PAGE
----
15 JUDGE AGIUS: Okay then. So we can go -- spill onto Friday then.
16 But tentatively, let's say two days Prosecution, two days Defence. All
17 right. And then if we have an emergency or a crisis, then obviously we'll
18 find a remedy.
19 Mr. Jones.
20 MR. JONES: All right. Thank you.
21 Q. Now, please for the record give the Court your full name.
22 A. Ibro Alic.
23 Q. And can you tell us, incidentally, is that a common or uncommon
24 name in your area?
25 A. It's a common name.
12 Blank page inserted to ensure pagination corresponds between the French and
13 English transcripts.
1 MR. JONES: A bit like John Jones.
2 JUDGE AGIUS: At the Srebrenica-Potocari memorial, you see Alic
4 MR. JONES: I should have said a popular name because I always ask
5 if -- I say my name is a popular name rather than a common name.
6 Q. Can you confirm that you were born on the 1st of January, 1971 in
7 Jagodnja in Bratunac municipality?
8 A. I didn't hear anything.
9 Q. I'll repeat.
10 THE INTERPRETER: Microphone for President.
11 JUDGE AGIUS: Yes. I want to know if you heard anything, Madam
13 MS. VIDOVIC: [Interpretation] Your Honour, there was an
14 interruption in the interpretation process at one point, and that's
15 probably what the witness is referring to. If my colleague could please
16 just repeat his question.
17 JUDGE AGIUS: One moment, because we have problems here as well.
18 [Trial Chamber confers]
19 JUDGE AGIUS: Could the interpreters say something so that we can
20 follow from here.
21 THE INTERPRETER: English booth interpretation speaking.
22 JUDGE AGIUS: Yes. Could you repeat again, please.
23 THE INTERPRETER: English booth.
24 JUDGE AGIUS: Sorry, Mr. Alic, and sorry, Mr. Jones.
25 MR. JONES: Right.
1 Q. Okay. To repeat the question --
2 JUDGE AGIUS: Could you please repeat your question.
3 MR. JONES: Yes.
4 Q. Can you confirm that you were born on the 1st of January, 1971?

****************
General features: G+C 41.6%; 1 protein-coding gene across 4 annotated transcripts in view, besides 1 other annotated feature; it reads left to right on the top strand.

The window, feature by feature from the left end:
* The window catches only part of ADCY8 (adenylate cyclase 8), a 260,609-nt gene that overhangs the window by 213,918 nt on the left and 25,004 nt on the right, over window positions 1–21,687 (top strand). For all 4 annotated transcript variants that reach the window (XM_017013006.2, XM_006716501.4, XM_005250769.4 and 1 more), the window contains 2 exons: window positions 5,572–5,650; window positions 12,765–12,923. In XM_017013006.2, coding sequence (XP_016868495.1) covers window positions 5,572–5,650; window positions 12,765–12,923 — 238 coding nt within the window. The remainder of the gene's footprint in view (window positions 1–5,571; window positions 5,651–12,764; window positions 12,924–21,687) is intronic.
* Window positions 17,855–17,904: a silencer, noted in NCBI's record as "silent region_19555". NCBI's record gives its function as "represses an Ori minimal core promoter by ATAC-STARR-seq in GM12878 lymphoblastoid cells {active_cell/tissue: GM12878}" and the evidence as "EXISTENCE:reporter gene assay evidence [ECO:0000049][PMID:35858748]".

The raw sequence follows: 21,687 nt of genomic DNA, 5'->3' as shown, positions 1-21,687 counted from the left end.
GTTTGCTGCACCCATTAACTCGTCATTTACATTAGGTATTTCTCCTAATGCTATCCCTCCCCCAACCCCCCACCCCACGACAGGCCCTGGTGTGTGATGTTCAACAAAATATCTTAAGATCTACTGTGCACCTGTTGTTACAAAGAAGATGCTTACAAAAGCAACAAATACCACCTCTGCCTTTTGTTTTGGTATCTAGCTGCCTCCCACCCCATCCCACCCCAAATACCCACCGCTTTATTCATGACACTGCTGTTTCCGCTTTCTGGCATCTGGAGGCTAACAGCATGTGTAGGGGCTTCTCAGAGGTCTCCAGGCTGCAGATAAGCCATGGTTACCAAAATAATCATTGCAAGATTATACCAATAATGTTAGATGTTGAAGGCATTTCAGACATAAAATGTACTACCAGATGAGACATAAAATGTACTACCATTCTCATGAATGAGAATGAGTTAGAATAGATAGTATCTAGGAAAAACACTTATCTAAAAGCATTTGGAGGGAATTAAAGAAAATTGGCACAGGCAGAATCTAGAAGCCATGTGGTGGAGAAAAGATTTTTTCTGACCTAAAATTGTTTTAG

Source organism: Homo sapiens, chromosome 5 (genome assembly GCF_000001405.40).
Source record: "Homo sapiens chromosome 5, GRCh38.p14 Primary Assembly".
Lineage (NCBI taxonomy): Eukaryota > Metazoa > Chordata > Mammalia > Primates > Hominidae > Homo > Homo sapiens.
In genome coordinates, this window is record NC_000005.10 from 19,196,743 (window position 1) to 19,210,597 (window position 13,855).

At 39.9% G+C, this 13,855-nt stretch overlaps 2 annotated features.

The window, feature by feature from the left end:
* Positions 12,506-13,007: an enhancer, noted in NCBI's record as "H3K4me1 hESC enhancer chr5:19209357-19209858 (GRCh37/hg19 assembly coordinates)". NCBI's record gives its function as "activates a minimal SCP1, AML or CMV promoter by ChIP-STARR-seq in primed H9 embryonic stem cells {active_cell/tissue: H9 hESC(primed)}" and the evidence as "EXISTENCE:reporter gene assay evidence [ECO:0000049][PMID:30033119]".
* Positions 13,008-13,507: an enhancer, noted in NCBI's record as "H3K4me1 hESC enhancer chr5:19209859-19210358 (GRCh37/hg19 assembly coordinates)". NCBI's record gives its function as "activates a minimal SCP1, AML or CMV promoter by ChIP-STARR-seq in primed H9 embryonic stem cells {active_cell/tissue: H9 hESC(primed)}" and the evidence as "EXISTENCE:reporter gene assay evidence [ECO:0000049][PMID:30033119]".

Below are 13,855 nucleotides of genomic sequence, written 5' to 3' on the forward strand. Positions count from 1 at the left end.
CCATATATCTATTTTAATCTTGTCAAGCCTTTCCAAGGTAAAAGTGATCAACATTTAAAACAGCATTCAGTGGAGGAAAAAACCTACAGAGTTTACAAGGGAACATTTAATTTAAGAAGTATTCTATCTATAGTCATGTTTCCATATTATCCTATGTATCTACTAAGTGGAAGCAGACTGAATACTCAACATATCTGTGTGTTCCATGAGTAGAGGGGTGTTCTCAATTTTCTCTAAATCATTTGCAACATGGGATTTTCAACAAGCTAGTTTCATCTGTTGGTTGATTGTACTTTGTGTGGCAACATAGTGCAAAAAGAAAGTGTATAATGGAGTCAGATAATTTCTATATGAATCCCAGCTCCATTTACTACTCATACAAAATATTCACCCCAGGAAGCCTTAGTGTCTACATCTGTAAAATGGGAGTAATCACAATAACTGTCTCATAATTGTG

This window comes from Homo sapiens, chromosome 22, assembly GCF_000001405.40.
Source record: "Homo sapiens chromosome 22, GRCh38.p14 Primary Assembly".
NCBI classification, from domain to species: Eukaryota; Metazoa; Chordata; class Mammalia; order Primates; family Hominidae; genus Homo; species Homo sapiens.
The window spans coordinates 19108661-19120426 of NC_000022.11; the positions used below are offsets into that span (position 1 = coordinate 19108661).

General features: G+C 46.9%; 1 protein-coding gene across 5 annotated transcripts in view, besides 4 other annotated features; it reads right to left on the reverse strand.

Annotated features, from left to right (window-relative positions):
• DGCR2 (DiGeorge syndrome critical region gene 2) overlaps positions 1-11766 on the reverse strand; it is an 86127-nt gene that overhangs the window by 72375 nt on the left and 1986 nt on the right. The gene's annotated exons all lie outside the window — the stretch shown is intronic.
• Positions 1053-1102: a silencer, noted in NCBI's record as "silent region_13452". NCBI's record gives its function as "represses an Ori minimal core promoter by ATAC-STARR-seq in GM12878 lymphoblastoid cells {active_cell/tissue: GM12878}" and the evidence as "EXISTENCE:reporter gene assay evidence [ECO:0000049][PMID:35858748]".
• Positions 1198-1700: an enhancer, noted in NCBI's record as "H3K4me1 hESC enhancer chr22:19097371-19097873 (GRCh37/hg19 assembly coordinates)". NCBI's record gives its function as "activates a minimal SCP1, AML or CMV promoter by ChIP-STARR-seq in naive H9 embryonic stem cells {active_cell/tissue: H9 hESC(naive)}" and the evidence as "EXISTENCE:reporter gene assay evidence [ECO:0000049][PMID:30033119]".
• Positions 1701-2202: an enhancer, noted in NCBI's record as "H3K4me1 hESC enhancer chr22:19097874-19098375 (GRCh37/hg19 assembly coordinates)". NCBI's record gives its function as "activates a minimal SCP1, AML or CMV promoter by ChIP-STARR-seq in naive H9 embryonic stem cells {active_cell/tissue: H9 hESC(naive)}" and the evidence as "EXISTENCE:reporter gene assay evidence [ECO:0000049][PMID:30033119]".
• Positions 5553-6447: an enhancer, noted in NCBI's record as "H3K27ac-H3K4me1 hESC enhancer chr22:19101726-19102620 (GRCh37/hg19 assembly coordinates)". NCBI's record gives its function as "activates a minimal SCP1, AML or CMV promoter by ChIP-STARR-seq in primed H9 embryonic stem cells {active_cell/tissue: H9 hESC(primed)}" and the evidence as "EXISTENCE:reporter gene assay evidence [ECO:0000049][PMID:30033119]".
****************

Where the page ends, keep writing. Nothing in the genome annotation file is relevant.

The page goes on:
5 A. Again, I'm afraid I didn't understand your question.
6 MR. JONES: I assume it's not the question, because it's a
7 straightforward one.
8 THE WITNESS: [Interpretation] Yes. Yes.
9 MR. JONES: Okay.
10 Q. Let me start again. Tell us when you were born.
11 A. On the 1st of January, 1971, in Jagodnja.
12 Q. And what municipality is Jagodnja in?
13 A. Bratunac.
14 Q. And did you complete primary school in Fakovici in 1986?
15 A. Yes.
16 Q. And before the war in Bosnia, did you live in Jagodnja?
17 A. Yes.
18 Q. And was that a Muslim village before the war?
19 A. Yes.
20 Q. And in Jagodnja, were there approximately 45 houses?
21 A. Yes.
22 Q. And is there an adjacent village called Joseva which has
23 approximately 40 houses?
24 A. Yes.
25 Q. And that was also a Muslim village?
1 A. Yes.
2 Q. And is it right that before the war there were in total about 550
3 to 600 inhabitants in Jagodnja and Joseva?
4 A. Yes.
5 Q. And were these villages in the local commune of Zlijebac?
6 A. Yes.
7 MR. JONES: Your Honours, we'll distribute a new map now in order
8 to locate these places. It's the large map similar to the one we used
9 with another witness before.
10 JUDGE AGIUS: Let's give it a number straight away.
11 MR. JONES: Yes. Thank you, Your Honour.
12 JUDGE AGIUS: This is going to be Defence Exhibit D8 --
13 THE REGISTRAR: D827, Your Honour.
14 JUDGE AGIUS: 827, Mr. Jones.
15 MR. JONES: Thank you, Your Honour.
16 Q. Now, Mr. Alic, I'm going to ask you to do two different things
17 with this map. If you look at the map to your left, I want you -- if you
18 don't have a pen, I can give you one. It's actually, I want you to
19 underline Jagodnja and Joseva and then highlight some other places.
20 A. This is Jagodnja.
21 MS. SELLERS: Your Honour, with due respect --
22 JUDGE AGIUS: The computer monitor mode is not on. I don't know
23 if any of my colleagues have it.
24 THE INTERPRETER: Microphone, please.
25 JUDGE AGIUS: Yes. I don't know if any of my colleagues -- yes,
1 it's come on now. All right. Okay. Thank you.
2 Yes, Mr. Alic.
3 MR. JONES: Yes. So now I'm going to ask if the witness be given
4 a highlighter, or at least a different coloured pen.
5 Q. Now, Zlijebac , was that a Serb village before the war?
6 A. Yes.
7 Q. Could you circle Zlijebac, please.